The Central Bank has begun laying the groundwork to accommodate a significant number of London based financial services firms looking to move their operations to Dublin in the wake of Brexit.

Gerry Cross, the Central Bank’s director of policy and risk, said the bank is poised to help businesses "think constructively" about relocation and would take a practical approach as firms look to get their business models approved and their company authorised.

Speaking to the Press Association, Mr Cross said the bank had seen interest from a significant number of firms.

"We have seen inquiries and interest from a significant number of firms. These firms are of many different types and cover a wide range of activities.

"We recognise the practical constraints that firms are facing. Particularly around some of the timing issues: for example setting up businesses in Ireland, getting authorisation and thinking about model approval," he added.

"We have no objection to thinking constructively with firms about how this sequencing challenge might be addressed, without undermining our commitment to our responsibilities. 'Grandfathering' is not the most helpful concept in this context; rather it is about having a practical approach while meeting our regulatory obligations."

London's financial firms are waiting anxiously to discover whether the UK can hold on to so-called passporting rights, which allow them to trade freely across the EU.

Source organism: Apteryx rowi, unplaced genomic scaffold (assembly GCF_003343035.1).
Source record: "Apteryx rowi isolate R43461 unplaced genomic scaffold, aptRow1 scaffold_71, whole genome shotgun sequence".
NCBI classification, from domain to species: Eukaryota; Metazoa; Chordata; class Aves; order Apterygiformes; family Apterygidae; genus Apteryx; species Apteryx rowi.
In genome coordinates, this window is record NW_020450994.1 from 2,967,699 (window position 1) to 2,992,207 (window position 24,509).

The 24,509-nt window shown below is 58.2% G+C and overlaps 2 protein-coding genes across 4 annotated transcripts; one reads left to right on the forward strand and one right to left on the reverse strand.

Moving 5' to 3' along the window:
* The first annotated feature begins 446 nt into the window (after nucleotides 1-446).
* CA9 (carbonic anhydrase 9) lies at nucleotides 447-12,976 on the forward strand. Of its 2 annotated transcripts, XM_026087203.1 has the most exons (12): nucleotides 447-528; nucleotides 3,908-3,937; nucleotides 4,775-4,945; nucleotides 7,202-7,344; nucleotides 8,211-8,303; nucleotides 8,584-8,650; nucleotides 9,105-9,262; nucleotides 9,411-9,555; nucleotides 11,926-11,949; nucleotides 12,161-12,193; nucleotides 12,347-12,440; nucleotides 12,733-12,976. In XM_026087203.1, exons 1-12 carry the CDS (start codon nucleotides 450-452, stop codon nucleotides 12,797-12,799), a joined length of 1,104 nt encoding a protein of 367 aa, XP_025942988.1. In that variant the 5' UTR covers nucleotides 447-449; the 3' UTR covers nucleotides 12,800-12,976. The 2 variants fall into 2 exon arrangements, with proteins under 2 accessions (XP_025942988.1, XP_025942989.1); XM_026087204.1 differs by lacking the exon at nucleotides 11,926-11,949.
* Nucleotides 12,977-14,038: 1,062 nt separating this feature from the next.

The cost of a so-called "hard Brexit" to revenues in Britain's financial services sector has been estimated to be as high as £38bn, with up to 75,000 jobs in the firing line.

This is on top of a £10bn hit to the Treasury's tax revenue, according to a study commissioned by TheCityUK.

Last week the Industrial Development Agency said over 100 companies, many currently based in London’s financial district, have inquired about relocating to the Ireland after Brexit.

Mr Cross added: "There is also the important question of group-wide models and how they might operate. This can be a very complex question with many aspects including questions of supervisory reliance.

"The Central Bank of Ireland's good and long-standing relationship with UK and other authorities means that we will be in a good position to work through these aspects effectively and efficiently."

The Central Bank is bolstering staff numbers in its insurance supervision directorate by more than a quarter as it looks to welcome insurers from London.

However, the bank has moved to deny reports that Ireland was discouraging firms wanting to move investment banking or trading operations to Dublin because of regulatory concerns.

In a speech earlier this month, Cyril Roux, the bank's deputy governor, said: "We have not sought to dissuade any such entities from seeking authorisation nor are we planning to do so."

The Central Bank has made clear that it does not want firms setting up small operations in Ireland just so they can access EU passporting rights.

Mr Cross said firms must demonstrate that they have "proper business models, with convincing risk identification and management, suitable products, sound finances, and strong boards and executives" before gaining approval in Ireland.

"The Central Bank has not ruled out, and is not planning to rule out, any particular business model on financial stability grounds," he added.

The bank moved to quash speculation that there was tension between it and the Government over firms relocating to Dublin post-Brexit.

"The Government and the Central Bank communicate well. There is no material difference of view as to the role and approach of the Central Bank. We understand each other's roles well and their different respective natures."